5 Substances that are Toxic to Cats

Q. Jenny from NSW writes: I have recently adopted two gorgeous kittens during COVID-19. I love watching them play and explore around their home, but I am worried about what can make them sick. Are there some substances that are more toxic to cats than dogs?


A. Just when you thought your feline friends were way smarter than their canine counterparts – there are cats that just get curious and like to smell and taste everything around your home. Interestingly enough, there are some substances that are toxic only to cats. Due to the fact that your cat can lick themselves clean, they can be more susceptible to environmental toxins that can cause damage to their liver, kidneys or create blockages from eating small toys. Keeping your cat safe and healthy can be quite easy if you avoid and substitute these common household hazards:


Caffeine & Chocolate

Just like dogs, tiny amounts cannot do major damage to your cat, although if they eat coffee grounds or large amounts of chocolate, the high dose can cause major damage to their liver, kidneys and nervous system. If you have caffeine and chocolate in your home, it is best to keep it hidden away in a cupboard that your cat cannot access.


Conventional Medications

Again, as cats have a different metabolism and body to dogs and humans, if they ingest any human medications such as acetaminophen, naproxen sodium, ibuprofen and heart medications, it can be deadly for your cat. Antidepressants, benzodiazepines, and ADD/ADHD medications can also be fatal to your cat as well as dogs. Human medications should never been given to animals without a specific script and instructions from a veterinarian. Human dosage doesn’t match to an animal’s dosage.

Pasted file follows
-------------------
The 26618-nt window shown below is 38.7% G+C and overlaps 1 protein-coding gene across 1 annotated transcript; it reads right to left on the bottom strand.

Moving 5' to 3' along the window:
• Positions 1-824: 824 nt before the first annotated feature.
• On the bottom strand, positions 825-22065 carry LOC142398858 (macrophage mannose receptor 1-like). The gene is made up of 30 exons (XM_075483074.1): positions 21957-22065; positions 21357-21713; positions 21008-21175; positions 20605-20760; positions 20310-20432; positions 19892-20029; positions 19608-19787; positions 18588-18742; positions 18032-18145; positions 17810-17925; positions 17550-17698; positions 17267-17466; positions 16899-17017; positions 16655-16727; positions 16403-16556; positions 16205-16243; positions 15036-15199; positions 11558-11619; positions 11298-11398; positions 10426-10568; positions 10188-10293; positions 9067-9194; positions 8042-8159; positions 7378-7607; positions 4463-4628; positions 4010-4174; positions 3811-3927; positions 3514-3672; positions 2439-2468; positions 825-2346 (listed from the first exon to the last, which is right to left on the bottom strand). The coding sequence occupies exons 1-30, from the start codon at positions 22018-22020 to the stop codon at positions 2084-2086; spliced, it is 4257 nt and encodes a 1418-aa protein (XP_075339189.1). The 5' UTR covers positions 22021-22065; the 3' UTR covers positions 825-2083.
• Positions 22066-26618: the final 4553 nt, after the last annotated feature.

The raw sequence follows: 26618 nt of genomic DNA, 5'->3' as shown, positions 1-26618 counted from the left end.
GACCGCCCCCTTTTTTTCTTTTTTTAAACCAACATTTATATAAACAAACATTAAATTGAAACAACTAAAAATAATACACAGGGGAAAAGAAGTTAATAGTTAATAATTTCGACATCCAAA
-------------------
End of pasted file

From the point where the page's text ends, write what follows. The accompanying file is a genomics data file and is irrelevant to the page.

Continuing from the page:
Essential Oils

This one is a little tricky, as most people would believe if the oils are natural, then our animals should benefit from their scent and absorption. Unfortunately, there are at least 20 different essential oils that humans use that are toxic to dogs and cats. Toxicosis from essential oils can lead to nausea, vomiting, stumbling and more. More so for cats, any oils put on their fur can increase toxicity when they groom themselves. What about air diffusers? There has been a lot of research into these, however the general agreement between veterinarians is if it is a low concentrated oil, it should be safe for your animals. However, your animals must always have a place to go to escape the scent of the oil diffuser – they will also know when a toxin doesn’t make them feel good.



Many cat owners know that lillies are poisonous to cats. Ingesting or breathing in the lily can cause toxicity and is extremely deadly to cats. Some plants seem so innocent when you go to the plant nursery, but it is important to have your list on hand so your cat can lounge safely around the plants in your home. Autumn crocus, amaryllis, azaleas, chrysanthemums, daisies, mums, cyclamen, oleander, daffodils, dieffenbachia (dumb canes), hyacinths, kalanchoe (mother-in-law plants), lilies, lilies of the valley, peace lilies, pothos, devil’s ivy, Spanish thyme, marijuana, narcissus, English ivy, mistletoe, poinsettias, yew, castor beans, rhododendrons, sago palms, tulip plants and other plants and herbs can all be unsafe or toxic to a cat.


Breakable Toys and String

Christmas tinsel, string, fake grass and even bathing suit strings have been known to cut up your cat’s tongue and even cause blockages in their gut when their curiosity has piqued. A lot of cat toys are safe for cats – they don’t break easily and fall apart. Be careful of items around your home and children’s toys that can cause your cat to chew too.


Toxic Foods

Onions, garlic and grapes and raisins seem to be the guilty foods that can be toxic to cats as well as dogs too. Both food groups can cause a lot of damage in high amounts. Onions/garlic can cause damage to red blood cells & grapes and raisins are dangerous to your cat’s kidneys. Be careful when cooking with these foods and avoid leaving them where your cat can find them.

There are many other household hazards to your animals, but taking precaution with these top substances will protect your cat and give you ease of mind when leaving them alone at home.

About the author 

Trisha Mc Cagh

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